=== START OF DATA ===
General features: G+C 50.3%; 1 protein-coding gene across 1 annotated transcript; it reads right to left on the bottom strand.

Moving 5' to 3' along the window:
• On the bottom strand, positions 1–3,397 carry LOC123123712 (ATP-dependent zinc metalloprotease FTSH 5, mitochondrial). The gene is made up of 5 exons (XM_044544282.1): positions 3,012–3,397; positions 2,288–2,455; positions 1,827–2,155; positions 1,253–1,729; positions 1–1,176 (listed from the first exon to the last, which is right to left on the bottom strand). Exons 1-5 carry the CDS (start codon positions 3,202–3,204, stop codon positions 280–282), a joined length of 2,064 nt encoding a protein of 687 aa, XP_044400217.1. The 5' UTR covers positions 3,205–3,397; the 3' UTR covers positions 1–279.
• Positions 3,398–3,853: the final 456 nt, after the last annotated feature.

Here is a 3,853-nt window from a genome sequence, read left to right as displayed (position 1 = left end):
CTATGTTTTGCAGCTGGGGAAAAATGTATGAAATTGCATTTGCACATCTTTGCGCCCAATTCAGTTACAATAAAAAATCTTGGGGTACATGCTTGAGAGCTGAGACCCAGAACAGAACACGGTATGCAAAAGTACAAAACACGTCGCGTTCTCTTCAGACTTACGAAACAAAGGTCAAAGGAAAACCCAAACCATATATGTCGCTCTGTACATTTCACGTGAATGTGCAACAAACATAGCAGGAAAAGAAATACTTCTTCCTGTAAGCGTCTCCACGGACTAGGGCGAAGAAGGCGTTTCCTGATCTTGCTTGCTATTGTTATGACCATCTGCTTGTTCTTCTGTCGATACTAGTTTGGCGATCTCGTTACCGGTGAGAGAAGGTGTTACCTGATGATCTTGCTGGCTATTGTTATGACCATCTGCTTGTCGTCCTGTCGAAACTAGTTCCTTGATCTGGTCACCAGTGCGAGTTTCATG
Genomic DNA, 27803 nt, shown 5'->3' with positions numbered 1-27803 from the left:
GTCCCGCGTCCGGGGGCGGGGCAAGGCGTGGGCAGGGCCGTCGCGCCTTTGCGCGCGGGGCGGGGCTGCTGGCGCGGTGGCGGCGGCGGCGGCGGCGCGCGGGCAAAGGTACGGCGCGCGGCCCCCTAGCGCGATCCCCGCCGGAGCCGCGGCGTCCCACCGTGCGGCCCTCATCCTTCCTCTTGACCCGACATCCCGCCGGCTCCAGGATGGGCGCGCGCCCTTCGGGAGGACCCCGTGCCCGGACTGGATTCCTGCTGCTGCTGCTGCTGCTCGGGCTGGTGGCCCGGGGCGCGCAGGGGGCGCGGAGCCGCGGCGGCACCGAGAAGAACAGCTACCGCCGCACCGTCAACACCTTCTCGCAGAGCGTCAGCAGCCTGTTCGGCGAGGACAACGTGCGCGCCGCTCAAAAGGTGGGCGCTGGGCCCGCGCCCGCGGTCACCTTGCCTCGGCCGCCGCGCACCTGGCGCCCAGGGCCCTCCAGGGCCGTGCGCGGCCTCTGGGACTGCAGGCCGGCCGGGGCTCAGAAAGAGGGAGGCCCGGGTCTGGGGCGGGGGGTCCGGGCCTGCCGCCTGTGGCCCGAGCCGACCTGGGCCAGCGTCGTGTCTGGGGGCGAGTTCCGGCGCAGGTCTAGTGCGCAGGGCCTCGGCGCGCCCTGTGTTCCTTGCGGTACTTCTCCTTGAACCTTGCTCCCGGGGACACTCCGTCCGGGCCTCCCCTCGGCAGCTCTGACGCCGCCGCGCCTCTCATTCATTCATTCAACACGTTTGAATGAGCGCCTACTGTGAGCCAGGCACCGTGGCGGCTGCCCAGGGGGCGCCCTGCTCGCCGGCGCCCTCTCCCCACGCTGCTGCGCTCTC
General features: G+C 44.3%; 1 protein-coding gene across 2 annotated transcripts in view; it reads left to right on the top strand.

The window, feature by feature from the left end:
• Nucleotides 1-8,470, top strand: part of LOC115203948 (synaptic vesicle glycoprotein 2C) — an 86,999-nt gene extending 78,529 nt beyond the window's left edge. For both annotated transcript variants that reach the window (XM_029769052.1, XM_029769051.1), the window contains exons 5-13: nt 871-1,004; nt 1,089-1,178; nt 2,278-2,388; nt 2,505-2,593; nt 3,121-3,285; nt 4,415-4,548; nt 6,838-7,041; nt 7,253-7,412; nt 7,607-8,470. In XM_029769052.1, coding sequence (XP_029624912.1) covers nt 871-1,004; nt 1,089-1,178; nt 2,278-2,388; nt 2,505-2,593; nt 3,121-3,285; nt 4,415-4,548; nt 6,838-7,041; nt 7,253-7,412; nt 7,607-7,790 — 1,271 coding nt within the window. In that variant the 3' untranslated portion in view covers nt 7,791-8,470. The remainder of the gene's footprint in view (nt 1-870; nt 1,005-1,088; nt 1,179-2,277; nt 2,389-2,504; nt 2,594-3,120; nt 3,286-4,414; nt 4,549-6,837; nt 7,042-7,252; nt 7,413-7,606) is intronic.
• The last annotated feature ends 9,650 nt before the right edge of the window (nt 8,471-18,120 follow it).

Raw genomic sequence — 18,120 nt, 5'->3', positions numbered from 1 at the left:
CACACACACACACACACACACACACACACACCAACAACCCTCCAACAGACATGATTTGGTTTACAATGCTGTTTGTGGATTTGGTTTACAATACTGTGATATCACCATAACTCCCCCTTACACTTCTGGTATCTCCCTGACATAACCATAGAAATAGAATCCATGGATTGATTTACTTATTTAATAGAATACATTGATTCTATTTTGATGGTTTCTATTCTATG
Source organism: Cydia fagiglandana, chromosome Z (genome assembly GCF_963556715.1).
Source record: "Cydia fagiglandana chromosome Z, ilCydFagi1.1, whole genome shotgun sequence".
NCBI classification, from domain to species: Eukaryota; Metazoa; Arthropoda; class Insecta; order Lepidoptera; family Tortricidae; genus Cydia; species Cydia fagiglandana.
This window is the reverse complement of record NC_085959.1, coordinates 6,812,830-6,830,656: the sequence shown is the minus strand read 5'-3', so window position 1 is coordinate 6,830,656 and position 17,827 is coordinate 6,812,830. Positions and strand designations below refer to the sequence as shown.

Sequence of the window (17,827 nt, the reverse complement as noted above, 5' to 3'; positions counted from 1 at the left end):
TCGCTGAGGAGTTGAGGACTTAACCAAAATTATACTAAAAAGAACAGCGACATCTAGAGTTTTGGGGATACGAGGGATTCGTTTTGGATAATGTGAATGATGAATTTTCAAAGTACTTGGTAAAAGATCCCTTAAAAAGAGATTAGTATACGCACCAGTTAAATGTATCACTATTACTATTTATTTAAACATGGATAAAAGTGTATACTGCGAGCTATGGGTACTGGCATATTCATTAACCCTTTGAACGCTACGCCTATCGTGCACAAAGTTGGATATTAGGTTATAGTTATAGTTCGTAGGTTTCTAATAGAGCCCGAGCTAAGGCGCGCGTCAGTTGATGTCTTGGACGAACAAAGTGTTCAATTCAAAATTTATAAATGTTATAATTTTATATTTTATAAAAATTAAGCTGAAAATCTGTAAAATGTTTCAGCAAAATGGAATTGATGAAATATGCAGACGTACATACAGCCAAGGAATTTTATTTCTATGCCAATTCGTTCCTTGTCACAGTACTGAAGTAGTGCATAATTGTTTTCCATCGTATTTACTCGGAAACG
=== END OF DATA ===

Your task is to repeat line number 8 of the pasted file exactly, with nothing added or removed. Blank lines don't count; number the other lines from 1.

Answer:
GTCCCGCGTCCGGGGGCGGGGCAAGGCGTGGGCAGGGCCGTCGCGCCTTTGCGCGCGGGGCGGGGCTGCTGGCGCGGTGGCGGCGGCGGCGGCGGCGCGCGGGCAAAGGTACGGCGCGCGGCCCCCTAGCGCGATCCCCGCCGGAGCCGCGGCGTCCCACCGTGCGGCCCTCATCCTTCCTCTTGACCCGACATCCCGCCGGCTCCAGGATGGGCGCGCGCCCTTCGGGAGGACCCCGTGCCCGGACTGGATTCCTGCTGCTGCTGCTGCTGCTCGGGCTGGTGGCCCGGGGCGCGCAGGGGGCGCGGAGCCGCGGCGGCACCGAGAAGAACAGCTACCGCCGCACCGTCAACACCTTCTCGCAGAGCGTCAGCAGCCTGTTCGGCGAGGACAACGTGCGCGCCGCTCAAAAGGTGGGCGCTGGGCCCGCGCCCGCGGTCACCTTGCCTCGGCCGCCGCGCACCTGGCGCCCAGGGCCCTCCAGGGCCGTGCGCGGCCTCTGGGACTGCAGGCCGGCCGGGGCTCAGAAAGAGGGAGGCCCGGGTCTGGGGCGGGGGGTCCGGGCCTGCCGCCTGTGGCCCGAGCCGACCTGGGCCAGCGTCGTGTCTGGGGGCGAGTTCCGGCGCAGGTCTAGTGCGCAGGGCCTCGGCGCGCCCTGTGTTCCTTGCGGTACTTCTCCTTGAACCTTGCTCCCGGGGACACTCCGTCCGGGCCTCCCCTCGGCAGCTCTGACGCCGCCGCGCCTCTCATTCATTCATTCAACACGTTTGAATGAGCGCCTACTGTGAGCCAGGCACCGTGGCGGCTGCCCAGGGGGCGCCCTGCTCGCCGGCGCCCTCTCCCCACGCTGCTGCGCTCTC